The focus has shifted from the typical initial totally perverse justifications for the current unprecedented (historic) spending plans, e.g., to “stimulate GDP” (a measure of spending) and “create jobs” (work is what we do to consume, not an end in itself) to meeting and defeating the threat posed by China’s expanding economic and military might. This is precisely the policy the Chinese would have demanded of their Manchurian candidate in return for their billion dollar Air Force 2 Hunter Biden “investment.”
America’s real casus belli (Thucydides provided three in 400 BC, fear, honor and interest) is part fear but mostly economic interest. China after a seven century hiatus is once again a rising imperial power following a traditional mercantilist approach of accumulating wealth through trade, simultaneously accumulating and investing in gold and a global belt and road trading system while restoring lost honor.
Foreign policy, totally ignored during the 2020 Presidential election, is now front and center, with the Biden Administration, which initially kowtowed, now beating the war drums louder than did the Trump Administration. War is a continuation of politics by other means, and the politics among nations generally reflects their imperial interests. America’s Founding Fathers may have been libertarian theoreticians, but their complaints against the King related to the right to exploit America’s vacant land and resources. England may be “an island of coal surrounded by fish,” but the Admiralty of the Navy Winston Churchill recognized that England’s control of the seas required conversion to oil and that required control of the Middle East. The landscape had barely begun to recover from the Great War “to end all wars” when the same parties rearmed for the rematch.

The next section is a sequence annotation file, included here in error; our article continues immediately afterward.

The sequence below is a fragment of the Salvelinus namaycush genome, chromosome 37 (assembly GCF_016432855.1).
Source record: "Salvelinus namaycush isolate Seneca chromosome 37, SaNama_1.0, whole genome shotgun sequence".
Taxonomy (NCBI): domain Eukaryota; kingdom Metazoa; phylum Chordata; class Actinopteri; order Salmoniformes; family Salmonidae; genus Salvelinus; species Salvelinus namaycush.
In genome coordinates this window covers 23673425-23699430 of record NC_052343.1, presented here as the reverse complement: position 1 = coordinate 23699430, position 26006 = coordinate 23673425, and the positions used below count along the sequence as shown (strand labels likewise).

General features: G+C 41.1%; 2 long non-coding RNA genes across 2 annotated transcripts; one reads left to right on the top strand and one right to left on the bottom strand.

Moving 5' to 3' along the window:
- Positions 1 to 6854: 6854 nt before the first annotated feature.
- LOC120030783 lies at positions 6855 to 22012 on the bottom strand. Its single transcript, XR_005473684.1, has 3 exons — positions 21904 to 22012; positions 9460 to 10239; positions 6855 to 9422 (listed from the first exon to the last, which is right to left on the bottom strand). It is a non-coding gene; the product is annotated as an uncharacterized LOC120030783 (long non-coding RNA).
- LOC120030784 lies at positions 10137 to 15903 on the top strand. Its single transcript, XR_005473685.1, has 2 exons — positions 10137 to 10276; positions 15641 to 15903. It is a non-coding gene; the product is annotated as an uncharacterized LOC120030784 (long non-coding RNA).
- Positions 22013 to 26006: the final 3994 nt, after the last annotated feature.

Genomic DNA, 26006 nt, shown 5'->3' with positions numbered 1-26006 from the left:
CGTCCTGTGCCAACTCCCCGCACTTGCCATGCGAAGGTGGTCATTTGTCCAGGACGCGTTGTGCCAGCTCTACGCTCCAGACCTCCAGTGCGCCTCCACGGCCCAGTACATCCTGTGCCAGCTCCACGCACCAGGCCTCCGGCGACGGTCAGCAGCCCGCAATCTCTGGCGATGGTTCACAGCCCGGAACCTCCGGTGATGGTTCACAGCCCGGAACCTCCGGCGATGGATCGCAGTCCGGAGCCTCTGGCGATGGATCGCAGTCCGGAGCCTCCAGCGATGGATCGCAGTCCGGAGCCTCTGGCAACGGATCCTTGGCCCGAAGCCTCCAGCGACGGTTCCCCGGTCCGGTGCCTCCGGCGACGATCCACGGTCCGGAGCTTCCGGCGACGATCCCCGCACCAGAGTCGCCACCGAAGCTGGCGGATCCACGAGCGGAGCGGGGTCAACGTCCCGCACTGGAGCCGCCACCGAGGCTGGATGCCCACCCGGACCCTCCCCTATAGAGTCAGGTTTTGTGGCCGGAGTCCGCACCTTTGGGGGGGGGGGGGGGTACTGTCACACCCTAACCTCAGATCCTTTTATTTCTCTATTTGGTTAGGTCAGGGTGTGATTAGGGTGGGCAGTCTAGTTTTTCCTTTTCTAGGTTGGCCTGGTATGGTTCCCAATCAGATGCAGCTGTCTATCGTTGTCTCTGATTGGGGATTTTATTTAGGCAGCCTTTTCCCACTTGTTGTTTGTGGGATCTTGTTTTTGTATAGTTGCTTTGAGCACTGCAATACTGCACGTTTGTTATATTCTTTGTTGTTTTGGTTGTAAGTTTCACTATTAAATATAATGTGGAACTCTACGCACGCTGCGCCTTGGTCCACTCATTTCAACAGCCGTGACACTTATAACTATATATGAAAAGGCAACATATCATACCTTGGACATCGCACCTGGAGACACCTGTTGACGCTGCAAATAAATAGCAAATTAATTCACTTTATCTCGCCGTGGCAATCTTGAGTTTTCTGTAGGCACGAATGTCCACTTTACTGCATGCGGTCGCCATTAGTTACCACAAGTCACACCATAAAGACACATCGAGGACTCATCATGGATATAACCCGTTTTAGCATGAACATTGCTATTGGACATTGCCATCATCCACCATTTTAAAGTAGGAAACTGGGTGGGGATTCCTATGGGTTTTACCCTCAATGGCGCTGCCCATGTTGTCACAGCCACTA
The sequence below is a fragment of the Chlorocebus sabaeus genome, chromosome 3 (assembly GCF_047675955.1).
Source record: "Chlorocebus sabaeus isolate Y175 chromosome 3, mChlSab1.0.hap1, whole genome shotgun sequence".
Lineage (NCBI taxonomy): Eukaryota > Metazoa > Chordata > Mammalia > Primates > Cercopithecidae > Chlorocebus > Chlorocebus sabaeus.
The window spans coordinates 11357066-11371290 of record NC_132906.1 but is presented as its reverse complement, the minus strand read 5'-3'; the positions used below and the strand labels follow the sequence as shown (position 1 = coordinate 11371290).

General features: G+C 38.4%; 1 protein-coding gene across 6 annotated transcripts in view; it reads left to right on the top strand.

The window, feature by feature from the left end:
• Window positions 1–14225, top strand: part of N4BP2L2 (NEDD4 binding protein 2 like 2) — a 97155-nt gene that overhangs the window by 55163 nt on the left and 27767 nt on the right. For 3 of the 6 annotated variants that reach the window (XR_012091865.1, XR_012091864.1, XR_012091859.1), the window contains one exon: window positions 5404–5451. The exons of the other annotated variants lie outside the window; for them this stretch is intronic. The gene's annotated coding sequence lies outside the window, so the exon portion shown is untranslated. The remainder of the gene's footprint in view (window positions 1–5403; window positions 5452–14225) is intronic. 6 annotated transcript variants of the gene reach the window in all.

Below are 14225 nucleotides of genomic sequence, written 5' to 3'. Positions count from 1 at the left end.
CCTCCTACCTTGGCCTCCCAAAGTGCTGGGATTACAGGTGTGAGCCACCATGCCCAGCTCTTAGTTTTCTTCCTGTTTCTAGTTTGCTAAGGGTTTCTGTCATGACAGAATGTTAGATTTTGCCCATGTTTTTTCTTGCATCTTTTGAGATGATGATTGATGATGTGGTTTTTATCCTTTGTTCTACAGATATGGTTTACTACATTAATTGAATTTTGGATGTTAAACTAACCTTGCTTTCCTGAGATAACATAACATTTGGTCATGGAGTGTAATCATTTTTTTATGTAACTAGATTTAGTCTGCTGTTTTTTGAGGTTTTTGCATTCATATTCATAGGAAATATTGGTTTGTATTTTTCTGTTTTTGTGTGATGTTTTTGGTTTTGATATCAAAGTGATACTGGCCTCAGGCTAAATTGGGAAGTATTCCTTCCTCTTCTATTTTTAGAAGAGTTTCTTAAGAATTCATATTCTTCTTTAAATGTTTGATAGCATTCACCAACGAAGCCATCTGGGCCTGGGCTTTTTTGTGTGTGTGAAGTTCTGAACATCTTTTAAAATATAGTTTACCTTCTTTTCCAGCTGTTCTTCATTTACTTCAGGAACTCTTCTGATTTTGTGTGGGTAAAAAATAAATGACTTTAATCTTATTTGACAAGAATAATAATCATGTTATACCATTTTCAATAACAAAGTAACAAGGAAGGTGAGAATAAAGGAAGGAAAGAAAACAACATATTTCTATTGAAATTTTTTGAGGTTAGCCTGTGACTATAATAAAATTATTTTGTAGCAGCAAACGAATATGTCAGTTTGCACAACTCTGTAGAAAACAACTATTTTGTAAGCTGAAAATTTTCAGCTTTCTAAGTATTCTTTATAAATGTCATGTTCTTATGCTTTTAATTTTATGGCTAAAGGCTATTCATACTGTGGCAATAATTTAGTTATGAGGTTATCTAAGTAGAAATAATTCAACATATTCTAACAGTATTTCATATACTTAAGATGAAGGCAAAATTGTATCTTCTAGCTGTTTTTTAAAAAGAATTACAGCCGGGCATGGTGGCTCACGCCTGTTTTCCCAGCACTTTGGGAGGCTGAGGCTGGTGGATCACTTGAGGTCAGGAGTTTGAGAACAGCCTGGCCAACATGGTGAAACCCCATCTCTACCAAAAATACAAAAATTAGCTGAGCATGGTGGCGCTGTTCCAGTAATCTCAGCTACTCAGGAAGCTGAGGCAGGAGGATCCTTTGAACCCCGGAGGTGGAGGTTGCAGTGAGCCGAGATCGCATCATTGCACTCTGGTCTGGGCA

WW II wasn’t fought over political Ideology: The fascist National Socialists first allied with the socialist communists, then attacked them. Imperial Britain allied with Imperial Russian in WW I and socialist Russia in WW II. The US allied with socialist Russia to fight the fascists in WW II, then joined Britain and formerly fascist Germany in a cold war against the socialists after that. The end result was US imperialism supplanting British Imperialism just as FDR allegedly plotted.
Imperial wars are won primarily through economic strength. Socialist Russia (aka the Soviet Union) won WW II by reverting to nationalist sentiments (patriotism) and terror losing 27 million people. Socialism has eventually failed everywhere due to the diminishing returns to coercion and terror. The Axis defeat didn’t reflect the weakness of fascism as an economic tool of war: the Allies had twice the economic and demographic might of the Axis, and the US employed similar fascist methods.
The US generally supports trade based on comparative advantage, open markets and open transportation routes, and seeks allies that do the same. But trade outside the US, The British Commonwealth and Western Europe is mostly in commodities needed by these importers under the political control of the exporters. Hence the political intervention by both parties during the Cold War in these exporting countries to guarantee access to and the price of these commodities. In addition, poorer countries generally implicitly import pollution and export cheap labor.
The US hope that the collapse of the Soviet Union would induce a politically weak Russia to open it’s vast resources to foreign exploitation under the guise of joining the US global trading block was never very likely. American military support for the former provinces of the Soviet Union and border states was a sure way to restore Russian nationalism and re-militarization. With no history of representative government, Russia instituted an essentially one party democracy.